Ratings Recap: Lonpac, Tenet, Zurich (Notes), Generali (Notes)

September 15, 2009

A.M. Best Co. has affirmed the financial strength rating of ‘A-‘ (Excellent) and issuer credit rating (ICR) of “a-” of Malaysia’s Lonpac Insurance Bhd, both with stable outlooks. “The ratings reflect Lonpac’s adequate capitalization and its ability to manage profitable growth,” said Best. “The ratings also recognize the company’s wide distribution platform and sound spread of business composition.” Best also noted that “Lonpac has a strong underwriting profitability with a five-year average combined ratio at approximately 78 percent. As at fiscal year 2008, the company’s net underwriting income was MYR 75 million, translating into a combined ratio of 77.8 percent in 2008, compared to 78.5 percent in 2007. Favorable underwriting results coupled with stable investment earnings continued to reinforce Lonpac’s return on equity and assets, which increased from 17.6 percent and 8.9 percent, respectively, in 2004 to 36.0 percent and 14.8 percent in 2008. Lonpac offers a broad spectrum of general insurance products, which mainly consists of short-tailed classes. Fire and motor are the company’s key business lines, representing about 33.2 percent and 31.5 percent, respectively, of the company’s gross written premiums.” I addition Best said the company “has a broad distribution platform. The agency force, brokers and bancassurance channels contributed to approximately 41 percent, 11 percent and 27 percent, respectively, of the company’s gross premiums in 2008. In addition to wide production sources, Lonpac has maintained a high policy renewal rate and continues to improve its efficiency and productivity.

A.M. Best Co. has revised the outlook to negative from stable, but has affirmed the financial strength rating of ‘A-‘ (Excellent) and issuer credit rating of “a-” of Singapore’s Tenet Insurance Company Ltd. Best noted that the ratings acknowledge Tenet’s “adequate capitalization level, prudent net premium leverage and sound liquidity of its invested assets;” they also “recognize the initiative taken by the company to ensure its pricing adequacy.” Best explained, however, that the revised outlook reflects its concerns “over the underwriting profitability of the motor and workers’ compensation lines of business.” In addition Best pointed out that “Tenet recorded an overall operating loss of SGD 4.3 million [US$ 3.02 million] in 2008, compared to a net income of SGD 6.7 million [US$4.712 million] in 2007 due to unfavorable underwriting results and investment losses. The operating deficit along with the dividend payment greatly exacerbated the company’s risk-based capitalization, as measured by Best’s Capital Adequacy Ratio in 2008, although it is still commensurate with the assigned ratings. A decline in surplus also led to an increase in Tenet’s net premium leverage from 0.34 times in 2007 to 0.66 times in 2008.” Best did state that “Tenet’s liquidity position remained satisfactory as a result of the allocation of more than 60 percent of assets in cash and fixed income instruments. The company’s bond portfolio is mainly composed of the instruments that are secured or issued by either government-linked companies or blue chip listed companies in Singapore, although some of them are non-rated. Nonetheless, unrealized losses in stocks dragged down the net investment yield to -1.6 percent in 2008 from 5.6 percent in 2007; however, the recent market recovery will improve the position of Tenet’s fair value adjustment reserves. Offsetting these positive attributes is Tenet’s adverse underwriting experience in its key business lines, motor and workers’ compensation, which resulted in an unfavorable underwriting result in 2008. Motor and workers’ compensation loss ratios surged from 25.3 percent and 30.0 percent in 2007 to 92.2 percent and 149.1 percent in 2008, respectively. Overall, the company’s net loss ratio increased to 61.0 percent from 27.4 percent in 2007, while its net claims paid ratio was maintained at approximately 38 percent.”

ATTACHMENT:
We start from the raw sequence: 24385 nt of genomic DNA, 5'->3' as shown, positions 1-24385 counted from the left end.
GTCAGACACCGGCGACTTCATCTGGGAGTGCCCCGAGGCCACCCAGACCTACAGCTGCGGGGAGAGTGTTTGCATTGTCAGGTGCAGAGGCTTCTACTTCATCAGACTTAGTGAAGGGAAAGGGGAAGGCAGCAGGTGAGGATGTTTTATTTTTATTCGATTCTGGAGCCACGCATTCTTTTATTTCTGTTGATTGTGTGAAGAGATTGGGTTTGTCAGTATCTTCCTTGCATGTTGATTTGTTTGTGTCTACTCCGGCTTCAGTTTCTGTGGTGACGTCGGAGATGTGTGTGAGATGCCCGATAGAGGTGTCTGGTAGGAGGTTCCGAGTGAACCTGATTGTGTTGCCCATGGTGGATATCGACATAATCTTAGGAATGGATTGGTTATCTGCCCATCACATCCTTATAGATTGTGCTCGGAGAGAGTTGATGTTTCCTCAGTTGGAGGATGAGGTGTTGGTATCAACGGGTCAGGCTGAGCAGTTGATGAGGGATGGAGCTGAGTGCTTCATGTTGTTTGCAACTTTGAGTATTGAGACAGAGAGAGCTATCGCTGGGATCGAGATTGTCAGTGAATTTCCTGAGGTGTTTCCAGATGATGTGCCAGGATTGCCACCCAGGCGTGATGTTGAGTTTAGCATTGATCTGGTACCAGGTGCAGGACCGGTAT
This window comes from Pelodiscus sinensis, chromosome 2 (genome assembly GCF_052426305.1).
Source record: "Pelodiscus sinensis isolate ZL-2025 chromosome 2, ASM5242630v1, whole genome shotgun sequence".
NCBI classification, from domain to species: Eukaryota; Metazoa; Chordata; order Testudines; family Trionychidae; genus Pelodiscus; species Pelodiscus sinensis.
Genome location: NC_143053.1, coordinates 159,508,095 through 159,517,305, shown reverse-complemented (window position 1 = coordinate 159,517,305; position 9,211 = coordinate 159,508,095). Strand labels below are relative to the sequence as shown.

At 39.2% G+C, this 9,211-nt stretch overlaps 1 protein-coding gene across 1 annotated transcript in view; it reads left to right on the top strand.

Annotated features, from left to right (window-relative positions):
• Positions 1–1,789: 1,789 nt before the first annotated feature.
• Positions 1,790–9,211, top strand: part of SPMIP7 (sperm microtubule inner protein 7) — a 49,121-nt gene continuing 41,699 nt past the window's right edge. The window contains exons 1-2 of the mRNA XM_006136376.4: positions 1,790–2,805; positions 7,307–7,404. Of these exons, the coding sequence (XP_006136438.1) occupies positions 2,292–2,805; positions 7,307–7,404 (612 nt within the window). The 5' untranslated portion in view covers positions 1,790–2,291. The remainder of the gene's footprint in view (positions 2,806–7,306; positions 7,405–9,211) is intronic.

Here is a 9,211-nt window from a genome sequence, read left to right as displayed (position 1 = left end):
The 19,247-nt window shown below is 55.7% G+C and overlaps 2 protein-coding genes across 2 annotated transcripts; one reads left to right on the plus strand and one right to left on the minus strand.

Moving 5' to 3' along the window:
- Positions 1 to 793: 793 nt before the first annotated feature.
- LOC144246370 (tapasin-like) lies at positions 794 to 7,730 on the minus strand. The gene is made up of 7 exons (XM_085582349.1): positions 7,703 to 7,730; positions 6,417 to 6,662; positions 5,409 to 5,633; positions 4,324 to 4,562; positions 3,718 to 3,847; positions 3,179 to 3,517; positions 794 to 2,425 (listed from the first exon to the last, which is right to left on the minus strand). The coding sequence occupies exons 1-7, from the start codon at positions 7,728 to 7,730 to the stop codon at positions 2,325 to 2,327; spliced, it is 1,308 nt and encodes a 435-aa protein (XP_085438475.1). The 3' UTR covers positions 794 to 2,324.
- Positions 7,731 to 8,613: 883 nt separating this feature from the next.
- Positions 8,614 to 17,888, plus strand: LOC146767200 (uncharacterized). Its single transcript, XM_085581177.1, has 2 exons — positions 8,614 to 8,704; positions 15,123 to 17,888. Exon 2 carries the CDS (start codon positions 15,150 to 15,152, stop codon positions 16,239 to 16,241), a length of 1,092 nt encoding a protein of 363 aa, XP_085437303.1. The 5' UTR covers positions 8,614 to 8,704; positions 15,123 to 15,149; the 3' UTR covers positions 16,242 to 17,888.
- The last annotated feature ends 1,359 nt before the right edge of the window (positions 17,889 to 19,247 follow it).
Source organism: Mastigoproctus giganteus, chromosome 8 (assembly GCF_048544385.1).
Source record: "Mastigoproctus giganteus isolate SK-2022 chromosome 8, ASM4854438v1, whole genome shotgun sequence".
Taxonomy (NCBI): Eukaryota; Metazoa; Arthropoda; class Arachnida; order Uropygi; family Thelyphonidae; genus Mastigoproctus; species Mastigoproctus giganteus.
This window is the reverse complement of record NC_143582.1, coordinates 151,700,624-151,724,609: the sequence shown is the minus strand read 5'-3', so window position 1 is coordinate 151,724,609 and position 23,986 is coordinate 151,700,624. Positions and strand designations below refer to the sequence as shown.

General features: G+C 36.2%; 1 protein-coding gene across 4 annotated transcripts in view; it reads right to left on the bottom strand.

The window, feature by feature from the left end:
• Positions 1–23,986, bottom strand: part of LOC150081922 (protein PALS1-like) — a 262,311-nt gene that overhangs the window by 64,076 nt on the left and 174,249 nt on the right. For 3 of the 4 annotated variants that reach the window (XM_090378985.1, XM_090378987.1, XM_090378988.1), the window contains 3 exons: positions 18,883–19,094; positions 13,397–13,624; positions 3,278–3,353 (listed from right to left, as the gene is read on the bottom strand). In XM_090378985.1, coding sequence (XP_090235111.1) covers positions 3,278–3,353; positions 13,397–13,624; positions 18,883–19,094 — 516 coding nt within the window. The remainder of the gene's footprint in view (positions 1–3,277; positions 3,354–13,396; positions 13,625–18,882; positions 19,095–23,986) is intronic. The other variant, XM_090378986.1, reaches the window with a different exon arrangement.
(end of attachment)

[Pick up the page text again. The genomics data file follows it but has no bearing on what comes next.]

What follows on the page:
A.M. Best Co. has assigned a debt rating of “a” to the $750 million four year senior fixed rate notes issued by Zurich Finance (Luxembourg) S.A. and guaranteed by Zurich Insurance Company Ltd. under ZIC’s €10 billion [$14.62 billion] medium-term note (EMTN) programme. The assigned outlook is stable. The notes are due to mature in 2013 and bear a fixed interest rate of 3.25 percent, payable annually in arrears, and the financial and debt leverage ratios remain within Best’s tolerance levels.

A.M. Best Co. has assigned a debt rating of “a+” to the €1.75 billion [$2.556 billion] 5.125 percent senior unsecured notes due to mature on September 16, 2024 issued by Italy’s Assicurazioni Generali S.p.A. The notes were issued under Generali’s Euro medium-term notes program, and the assigned outlook is stable.”These notes are intended to refinance the senior debt maturing on 20 July 2010, which amounts to €1.75 billion on a 6.15 percent coupon,” Best explained. “The resulting higher financial leverage is expected to be reduced and in line with the current rating after July 2010, following the repayment of the maturing senior debt.” Best added that it “believes in the medium term, the issued bond contributes to strengthen Generali’s ability to cover interest expenses for its financial debt, benefiting from the lower level of the coupon.”

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